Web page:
One of the most common types is when fraudsters create a forged business digital identity, for example by creating an email domain which is similar to a business’ legitimate website. If the company is called Johnson.com, the scammer might set up a domain called Johnson.co.uk, Jonson.com or Jonsohn.com. From here, they place orders with unsuspecting employees, especially in larger companies, then scarper before the time to pay comes around. This type of fraud, known as Business Email Compromise, cost companies $2.4 billion in 2021, accounting for over a third of cybercrime losses.
Other types of fraud will be prevalent too. For example, scammers can set up an online company in a few moments, access small lines of credit and let the business die without ever paying it back. More organised groups will create companies, submit false financials over several years and take out large orders without ever paying the merchant.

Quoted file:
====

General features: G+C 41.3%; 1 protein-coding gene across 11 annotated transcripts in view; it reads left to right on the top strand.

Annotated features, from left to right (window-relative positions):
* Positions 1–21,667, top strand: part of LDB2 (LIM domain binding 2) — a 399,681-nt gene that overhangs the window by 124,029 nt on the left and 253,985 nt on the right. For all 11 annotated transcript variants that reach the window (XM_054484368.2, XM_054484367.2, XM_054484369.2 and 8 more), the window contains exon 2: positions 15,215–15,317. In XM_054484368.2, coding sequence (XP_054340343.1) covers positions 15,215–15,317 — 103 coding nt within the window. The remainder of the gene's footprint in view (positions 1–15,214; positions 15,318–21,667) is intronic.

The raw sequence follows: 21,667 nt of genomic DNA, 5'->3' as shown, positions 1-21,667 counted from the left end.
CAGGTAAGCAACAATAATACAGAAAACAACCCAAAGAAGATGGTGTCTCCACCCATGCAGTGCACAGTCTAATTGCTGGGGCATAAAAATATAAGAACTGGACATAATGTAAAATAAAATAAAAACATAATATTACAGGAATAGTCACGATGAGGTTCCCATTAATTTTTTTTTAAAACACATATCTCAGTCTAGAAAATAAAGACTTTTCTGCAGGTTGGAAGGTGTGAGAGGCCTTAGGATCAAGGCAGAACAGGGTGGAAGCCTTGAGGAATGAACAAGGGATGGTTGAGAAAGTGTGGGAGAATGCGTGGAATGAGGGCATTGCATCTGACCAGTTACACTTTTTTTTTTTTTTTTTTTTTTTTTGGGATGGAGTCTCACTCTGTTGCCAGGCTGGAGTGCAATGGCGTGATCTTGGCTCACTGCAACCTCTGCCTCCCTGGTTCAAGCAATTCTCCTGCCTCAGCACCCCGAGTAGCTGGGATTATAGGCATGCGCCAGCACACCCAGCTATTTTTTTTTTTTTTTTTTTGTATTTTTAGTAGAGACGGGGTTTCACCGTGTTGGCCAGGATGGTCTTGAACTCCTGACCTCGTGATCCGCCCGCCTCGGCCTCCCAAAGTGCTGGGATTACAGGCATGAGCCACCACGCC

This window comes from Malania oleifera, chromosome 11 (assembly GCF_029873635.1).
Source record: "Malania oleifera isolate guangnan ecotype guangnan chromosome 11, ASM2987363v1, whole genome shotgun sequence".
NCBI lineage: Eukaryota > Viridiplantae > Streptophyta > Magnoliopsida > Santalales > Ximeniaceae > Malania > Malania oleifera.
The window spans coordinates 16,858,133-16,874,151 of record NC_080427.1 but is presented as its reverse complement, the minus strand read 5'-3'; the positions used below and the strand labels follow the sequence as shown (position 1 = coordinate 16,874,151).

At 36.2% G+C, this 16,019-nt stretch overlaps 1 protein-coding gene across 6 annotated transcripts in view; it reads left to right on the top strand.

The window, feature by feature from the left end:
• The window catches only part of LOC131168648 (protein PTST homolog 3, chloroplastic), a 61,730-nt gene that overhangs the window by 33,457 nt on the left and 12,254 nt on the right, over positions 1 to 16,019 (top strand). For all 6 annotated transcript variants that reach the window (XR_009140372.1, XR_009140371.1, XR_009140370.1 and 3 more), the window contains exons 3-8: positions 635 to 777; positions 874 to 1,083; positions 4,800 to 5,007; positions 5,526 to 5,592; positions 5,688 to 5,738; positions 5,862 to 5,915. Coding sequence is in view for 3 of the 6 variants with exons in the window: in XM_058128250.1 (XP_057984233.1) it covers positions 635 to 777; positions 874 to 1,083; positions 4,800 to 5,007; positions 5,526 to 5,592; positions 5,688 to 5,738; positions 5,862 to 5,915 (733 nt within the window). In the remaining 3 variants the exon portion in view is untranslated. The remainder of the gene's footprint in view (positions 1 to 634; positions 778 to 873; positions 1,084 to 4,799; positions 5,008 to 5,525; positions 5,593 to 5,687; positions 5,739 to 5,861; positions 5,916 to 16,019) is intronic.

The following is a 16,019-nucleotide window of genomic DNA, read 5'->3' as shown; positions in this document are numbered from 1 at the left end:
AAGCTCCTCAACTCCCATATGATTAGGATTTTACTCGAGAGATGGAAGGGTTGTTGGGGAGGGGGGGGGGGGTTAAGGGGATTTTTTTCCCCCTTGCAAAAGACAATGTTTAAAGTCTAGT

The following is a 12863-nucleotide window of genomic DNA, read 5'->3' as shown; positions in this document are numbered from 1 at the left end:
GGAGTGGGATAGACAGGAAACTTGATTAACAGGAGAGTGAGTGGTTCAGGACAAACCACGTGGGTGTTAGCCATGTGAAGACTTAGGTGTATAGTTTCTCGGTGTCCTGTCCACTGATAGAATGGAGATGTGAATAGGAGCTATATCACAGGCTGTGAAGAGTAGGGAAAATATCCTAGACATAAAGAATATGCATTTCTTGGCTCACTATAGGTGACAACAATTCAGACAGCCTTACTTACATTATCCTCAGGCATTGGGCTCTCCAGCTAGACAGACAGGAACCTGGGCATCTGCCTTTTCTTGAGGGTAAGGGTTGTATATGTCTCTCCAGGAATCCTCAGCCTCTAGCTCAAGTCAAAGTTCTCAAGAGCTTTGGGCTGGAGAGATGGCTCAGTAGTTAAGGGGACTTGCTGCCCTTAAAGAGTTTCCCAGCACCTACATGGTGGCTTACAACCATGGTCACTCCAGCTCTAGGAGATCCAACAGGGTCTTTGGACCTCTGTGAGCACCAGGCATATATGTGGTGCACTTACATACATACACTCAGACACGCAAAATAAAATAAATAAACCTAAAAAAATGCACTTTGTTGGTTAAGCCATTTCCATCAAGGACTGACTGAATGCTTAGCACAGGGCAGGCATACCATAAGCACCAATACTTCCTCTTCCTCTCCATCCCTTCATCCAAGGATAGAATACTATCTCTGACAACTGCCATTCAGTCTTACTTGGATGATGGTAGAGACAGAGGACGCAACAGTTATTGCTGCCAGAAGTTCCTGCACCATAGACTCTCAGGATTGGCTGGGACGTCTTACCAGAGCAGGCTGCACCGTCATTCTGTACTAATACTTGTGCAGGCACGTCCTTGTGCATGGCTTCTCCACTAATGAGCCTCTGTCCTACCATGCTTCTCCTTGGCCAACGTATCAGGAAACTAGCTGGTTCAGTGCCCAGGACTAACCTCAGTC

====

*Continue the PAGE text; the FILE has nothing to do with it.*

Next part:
In its 2022-2023 corporate plan, Companies House included provisions to tackle this type of fraud. The organisation plans to, “[…] verify identities of those registering and entering data, and to query the accuracy of the data, and when appropriate, take action to improve its accuracy through annotation or deletion”. These long-awaited regulatory changes on company registration could help disrupt fraudsters, bringing back some power to genuine merchants and SMEs.
3 | Digital trade credit can shield B2Bs from invoice and payment fraud
B2B buyers can also be victims of fraud. A top tactic employed by scammers is to sen altered or fake invoices to buyers with their own bank details, known as Invoice Fraud.